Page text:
Fifteen-year-old Kenny Wilson wants nothing more than to get out of Comfort, Texas—fast. Only three things stand in his way: getting enough money together, convincing Cindy Blackwell to go with him, and escaping the clawlike grip of his mother.
Amidst these problems, Kenny must also contend with tumultuous feelings about his alcoholic father (newly released from prison) and his growing guilt over leaving his baby brother behind in a wake of dysfunction. But as life at home becomes even more unbearable and threatens to destroy his plans, he is determined not to lose his dreams to a lifetime of waiting tables in his mama’s rundown café. Propelled by desire and despair, Kenny discovers the power of words and how they can change lives in ways he never dared to hope for. He comes to realize that there’s a time to stop running and take a stand.
Okay Novel That Was More Than A Light Read
Comfort by Carolee Dean
Publication Date: March 2002
3.5 out of 5 stars
PG-13 Sexual References, Alcohol Abuse, Brief Profanity, and Violence
High school student Kenny is forced by his selfish mother to help at their family owned cafÃ©. He is a member of the family so he helps out, but when his mother who has already taken away football and band declares he is not allowed to enter the one contest that may help him escape his mama, she goes to far. With the return of his alcoholic father who was just released from prison, Kenny realizes the time for escape from his lying father and abusive mother is shortening. All he has to do is come up with 300 more dollars and a way to get Cindy Blackwell to run away with him. But his prison guard-like mother isnt the only thing holding him back, its the guilt and knowledge that he is leaving his toddler brother in the very same unloving conditions hes trying to escape.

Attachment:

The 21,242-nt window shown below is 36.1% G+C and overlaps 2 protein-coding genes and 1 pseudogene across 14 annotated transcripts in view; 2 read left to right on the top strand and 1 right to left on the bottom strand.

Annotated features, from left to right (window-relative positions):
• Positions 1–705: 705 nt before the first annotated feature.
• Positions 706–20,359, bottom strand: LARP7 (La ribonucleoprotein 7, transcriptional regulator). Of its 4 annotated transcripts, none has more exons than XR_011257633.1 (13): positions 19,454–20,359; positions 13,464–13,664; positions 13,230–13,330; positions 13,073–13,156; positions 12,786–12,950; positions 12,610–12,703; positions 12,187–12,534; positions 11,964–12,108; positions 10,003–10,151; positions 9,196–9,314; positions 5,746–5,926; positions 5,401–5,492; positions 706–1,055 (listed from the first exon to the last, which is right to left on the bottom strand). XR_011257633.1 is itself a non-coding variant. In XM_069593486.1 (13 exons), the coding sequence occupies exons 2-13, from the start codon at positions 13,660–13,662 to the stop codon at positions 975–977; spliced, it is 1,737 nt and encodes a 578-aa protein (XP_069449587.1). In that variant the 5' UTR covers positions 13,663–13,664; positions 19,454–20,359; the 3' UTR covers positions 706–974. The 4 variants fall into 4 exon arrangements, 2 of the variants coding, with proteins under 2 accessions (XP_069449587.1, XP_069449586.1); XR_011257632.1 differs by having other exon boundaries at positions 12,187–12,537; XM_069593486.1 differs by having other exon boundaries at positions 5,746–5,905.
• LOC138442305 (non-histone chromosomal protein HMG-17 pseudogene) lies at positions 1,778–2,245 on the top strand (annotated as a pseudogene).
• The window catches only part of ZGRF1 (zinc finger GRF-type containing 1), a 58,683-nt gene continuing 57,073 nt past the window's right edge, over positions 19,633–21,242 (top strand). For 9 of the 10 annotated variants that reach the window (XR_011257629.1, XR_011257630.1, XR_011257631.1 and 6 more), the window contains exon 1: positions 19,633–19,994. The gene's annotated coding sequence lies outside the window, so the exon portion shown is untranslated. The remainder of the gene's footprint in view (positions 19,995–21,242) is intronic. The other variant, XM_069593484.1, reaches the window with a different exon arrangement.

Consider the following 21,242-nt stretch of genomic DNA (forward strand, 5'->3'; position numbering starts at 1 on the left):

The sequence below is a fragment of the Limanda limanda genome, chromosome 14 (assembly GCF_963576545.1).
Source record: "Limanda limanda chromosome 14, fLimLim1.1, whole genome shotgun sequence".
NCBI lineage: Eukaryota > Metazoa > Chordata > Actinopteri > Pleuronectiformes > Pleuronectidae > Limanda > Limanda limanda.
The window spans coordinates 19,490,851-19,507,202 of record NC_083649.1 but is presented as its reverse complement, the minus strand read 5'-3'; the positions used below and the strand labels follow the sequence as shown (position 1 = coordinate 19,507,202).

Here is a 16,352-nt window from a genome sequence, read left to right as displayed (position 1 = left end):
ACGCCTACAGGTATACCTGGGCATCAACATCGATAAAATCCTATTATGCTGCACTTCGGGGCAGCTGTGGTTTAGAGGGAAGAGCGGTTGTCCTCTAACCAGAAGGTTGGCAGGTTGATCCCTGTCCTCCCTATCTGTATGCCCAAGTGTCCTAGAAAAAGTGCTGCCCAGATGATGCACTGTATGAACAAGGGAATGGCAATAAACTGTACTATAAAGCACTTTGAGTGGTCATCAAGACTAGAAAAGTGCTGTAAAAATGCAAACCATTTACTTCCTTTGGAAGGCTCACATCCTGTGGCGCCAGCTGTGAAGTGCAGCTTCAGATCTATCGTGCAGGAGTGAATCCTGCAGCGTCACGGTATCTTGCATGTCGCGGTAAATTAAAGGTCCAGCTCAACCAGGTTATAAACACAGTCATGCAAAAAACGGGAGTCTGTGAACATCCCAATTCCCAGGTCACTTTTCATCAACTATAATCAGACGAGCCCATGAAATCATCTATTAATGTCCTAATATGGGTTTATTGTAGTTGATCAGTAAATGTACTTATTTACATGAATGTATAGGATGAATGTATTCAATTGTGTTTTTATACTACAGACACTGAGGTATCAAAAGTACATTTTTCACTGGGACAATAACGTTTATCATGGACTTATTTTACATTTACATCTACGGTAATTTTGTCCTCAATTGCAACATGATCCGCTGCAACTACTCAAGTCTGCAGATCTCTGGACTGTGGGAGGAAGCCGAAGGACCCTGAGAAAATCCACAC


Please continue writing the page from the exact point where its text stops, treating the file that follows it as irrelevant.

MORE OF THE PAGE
Comfort was an okay novel that explored a high school boys actions and thoughts while living in an abusive environment.
The main character, Kenny, was realistic though a little blind-sighted to lifes joys. He had hopes and dreams of escape that appeared more tantalizing after every demeaning humiliation. Kenny was a caring person when he chose to be, but could also be hard and stubborn. He was a human being barely enduring the stress and torment. A character who I wanted to pity but knew he had a lesson to learn first.
The twists in the plot are what kept the novel moving. If this book hadnt served the occasional slap to the unsuspecting face, I could have easily joined Kenny in his hurting world with little hope of escaping.
I enjoyed the insightful lesson the author centered the book around. From page 171, Your words have power, Kenny. They can give people hope, and courage, and confidence. And they need that. The fact that something you say can effect other people around you is an uncommonly shared, but true actuality. Words have power, we just need to know how to use them.
I recommend Comfort for teens who wish to read a book thats more than a light-read.
Date Reviewed: December 23rd, 2008
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